Sunday, December 27, 2009

Write: Ray Bradbury Exercises

I was going through some old high school stuff this weekend and ran across a packet that we used in English.  We read Dandelion Wine by Raymond Bradbury in tenth grade, I believe, and did some exercises on 'how to keep and feed a Muse.'  I figured the exercises would be great for my Write post.  Plus, what better place than a blog about being Mused? 

I'm going to have to reread the book before summer.  It's awesome.  As much as I've always wanted to try to make dandelion wine, I don't think it's possible anymore unless you live in the country.  Everything here gets sprayed like crazy.

On to the exercises!

1.  What is the most important thing I have discovered about my Muse?
I have discovered that I am most in touch with my Muse when I am not constantly trying to create things.  If I slow down and have a plan, it helps my creativity so much more.  Like this blog, now that I have specific days that I post certain things I am no longer lost in the ideas.  I still have a million ideas, but they are managable.  I can say, not now but I'll write it down for later.  I have learned that I must respect my Muse and she will respect me.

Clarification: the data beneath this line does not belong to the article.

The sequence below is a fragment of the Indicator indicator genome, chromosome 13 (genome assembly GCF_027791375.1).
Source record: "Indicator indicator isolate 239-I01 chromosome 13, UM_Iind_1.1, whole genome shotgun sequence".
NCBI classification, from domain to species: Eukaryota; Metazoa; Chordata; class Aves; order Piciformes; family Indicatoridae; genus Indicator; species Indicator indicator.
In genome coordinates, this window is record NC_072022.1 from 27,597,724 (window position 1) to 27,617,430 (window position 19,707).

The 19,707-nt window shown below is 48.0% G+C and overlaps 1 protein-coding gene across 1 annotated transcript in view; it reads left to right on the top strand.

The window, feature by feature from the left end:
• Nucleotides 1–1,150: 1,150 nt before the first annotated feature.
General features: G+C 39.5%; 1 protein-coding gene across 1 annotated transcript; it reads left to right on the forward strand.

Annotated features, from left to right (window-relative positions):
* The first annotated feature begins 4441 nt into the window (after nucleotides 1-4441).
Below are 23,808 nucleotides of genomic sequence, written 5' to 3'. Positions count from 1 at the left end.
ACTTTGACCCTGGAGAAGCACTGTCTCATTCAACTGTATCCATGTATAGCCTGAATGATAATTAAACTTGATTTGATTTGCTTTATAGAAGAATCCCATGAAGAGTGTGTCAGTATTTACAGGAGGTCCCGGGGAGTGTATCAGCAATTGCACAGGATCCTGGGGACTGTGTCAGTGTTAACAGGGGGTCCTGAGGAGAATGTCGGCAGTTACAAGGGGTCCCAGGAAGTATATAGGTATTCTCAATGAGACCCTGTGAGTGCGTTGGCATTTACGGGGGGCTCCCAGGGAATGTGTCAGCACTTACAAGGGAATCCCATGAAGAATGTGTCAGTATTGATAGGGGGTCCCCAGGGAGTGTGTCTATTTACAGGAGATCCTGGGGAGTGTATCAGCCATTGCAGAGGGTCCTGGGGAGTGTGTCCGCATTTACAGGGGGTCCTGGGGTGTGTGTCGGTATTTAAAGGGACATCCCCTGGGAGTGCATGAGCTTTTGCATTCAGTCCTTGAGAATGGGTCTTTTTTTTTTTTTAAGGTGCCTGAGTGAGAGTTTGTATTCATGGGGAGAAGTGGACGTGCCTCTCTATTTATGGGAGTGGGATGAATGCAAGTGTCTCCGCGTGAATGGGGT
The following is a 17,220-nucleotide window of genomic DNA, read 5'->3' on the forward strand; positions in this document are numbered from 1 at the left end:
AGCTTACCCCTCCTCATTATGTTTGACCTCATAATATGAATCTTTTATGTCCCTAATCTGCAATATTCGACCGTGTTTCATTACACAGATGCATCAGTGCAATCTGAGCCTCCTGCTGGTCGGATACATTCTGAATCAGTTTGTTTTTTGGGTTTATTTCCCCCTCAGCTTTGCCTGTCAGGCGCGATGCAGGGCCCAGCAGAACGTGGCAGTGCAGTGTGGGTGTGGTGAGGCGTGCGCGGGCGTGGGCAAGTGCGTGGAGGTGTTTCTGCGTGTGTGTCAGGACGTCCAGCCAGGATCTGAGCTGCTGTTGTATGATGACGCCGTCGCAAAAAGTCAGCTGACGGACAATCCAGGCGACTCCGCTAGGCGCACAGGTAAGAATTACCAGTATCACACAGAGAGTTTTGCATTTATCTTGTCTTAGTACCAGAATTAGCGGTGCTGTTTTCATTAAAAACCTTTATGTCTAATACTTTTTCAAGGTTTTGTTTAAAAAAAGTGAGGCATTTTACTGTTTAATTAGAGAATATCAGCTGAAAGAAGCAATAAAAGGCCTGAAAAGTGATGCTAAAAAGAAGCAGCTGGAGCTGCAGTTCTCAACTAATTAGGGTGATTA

2.  Express a deep thought about Muses.  Tell the truth.
The truth?  Muses are great to have, but they drive you crazy.  If it isn't driving you to distraction with ideas, it's piercing your ego/confidence by making things that everyone else laughs at.  There is the stereotype of artists/poets starving and being half crazy.  That is because the Muses ride them hard.  As much as I hate to say that order is the way to go, it has to be.  Muses are beautiful and wonderous for the gifts they give us, but our poor human minds sometimes cannot take the pressure. 

3.  What makes a Muse sick? (You'll recall that too much change and death made Douglas Spaulding's Muse sick.)
I think my Muse gets sick when I don't use her enough.  When I have a million ideas that are never accomplished, she gets sick wading through the mass.  There isn't enough time to fully form the ideas and then she sits in it like stagnant water.  My Muse often takes the day off when I've been doing too much, like the week before xmas.  I had so much to do but all I wanted to do was zone.  My Muse was sick from me having too many projects lined up to do and overreaching myself.  I cut way down and feel bad because I didn't make enough things, but at the same time I'm not horribly stressed about it.

Unlike Douglas Spaulding's Muse (he is the main character of the book), mine thrives on change although sometimes it is too much.  Death... Death is inspiring and depressing, but I've seen so much of it that I have learned to take the lessons and learn from it.  I honor those that have passed, and I grieve terribly, but I think there is always something to learn.  The dark times teach us things we need to know, even if it's learning how to live without someone.  That just means we have to be stronger. 

Well, I think I answered the questions.  Next time I might find another writing exercise to do.  Have a good week!

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